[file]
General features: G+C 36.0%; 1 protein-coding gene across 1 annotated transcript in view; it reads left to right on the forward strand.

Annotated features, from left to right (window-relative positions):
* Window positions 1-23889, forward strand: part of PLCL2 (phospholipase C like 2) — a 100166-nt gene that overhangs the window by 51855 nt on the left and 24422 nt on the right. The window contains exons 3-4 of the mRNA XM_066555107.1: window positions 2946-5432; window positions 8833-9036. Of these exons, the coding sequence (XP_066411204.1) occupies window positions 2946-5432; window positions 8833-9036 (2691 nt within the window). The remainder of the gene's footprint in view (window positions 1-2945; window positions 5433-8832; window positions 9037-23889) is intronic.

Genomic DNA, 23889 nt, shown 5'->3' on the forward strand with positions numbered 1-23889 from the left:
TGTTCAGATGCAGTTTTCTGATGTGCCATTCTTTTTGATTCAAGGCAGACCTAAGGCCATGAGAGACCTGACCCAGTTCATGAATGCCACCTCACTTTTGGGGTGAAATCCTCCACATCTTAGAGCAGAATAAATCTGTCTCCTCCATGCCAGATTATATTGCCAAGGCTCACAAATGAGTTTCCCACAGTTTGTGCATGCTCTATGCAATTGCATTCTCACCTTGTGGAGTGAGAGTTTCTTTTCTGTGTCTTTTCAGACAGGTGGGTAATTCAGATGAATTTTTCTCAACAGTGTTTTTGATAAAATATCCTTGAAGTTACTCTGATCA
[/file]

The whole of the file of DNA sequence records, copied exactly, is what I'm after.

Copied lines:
General features: G+C 36.0%; 1 protein-coding gene across 1 annotated transcript in view; it reads left to right on the forward strand.

Annotated features, from left to right (window-relative positions):
* Window positions 1-23889, forward strand: part of PLCL2 (phospholipase C like 2) — a 100166-nt gene that overhangs the window by 51855 nt on the left and 24422 nt on the right. The window contains exons 3-4 of the mRNA XM_066555107.1: window positions 2946-5432; window positions 8833-9036. Of these exons, the coding sequence (XP_066411204.1) occupies window positions 2946-5432; window positions 8833-9036 (2691 nt within the window). The remainder of the gene's footprint in view (window positions 1-2945; window positions 5433-8832; window positions 9037-23889) is intronic.

Genomic DNA, 23889 nt, shown 5'->3' on the forward strand with positions numbered 1-23889 from the left:
TGTTCAGATGCAGTTTTCTGATGTGCCATTCTTTTTGATTCAAGGCAGACCTAAGGCCATGAGAGACCTGACCCAGTTCATGAATGCCACCTCACTTTTGGGGTGAAATCCTCCACATCTTAGAGCAGAATAAATCTGTCTCCTCCATGCCAGATTATATTGCCAAGGCTCACAAATGAGTTTCCCACAGTTTGTGCATGCTCTATGCAATTGCATTCTCACCTTGTGGAGTGAGAGTTTCTTTTCTGTGTCTTTTCAGACAGGTGGGTAATTCAGATGAATTTTTCTCAACAGTGTTTTTGATAAAATATCCTTGAAGTTACTCTGATCA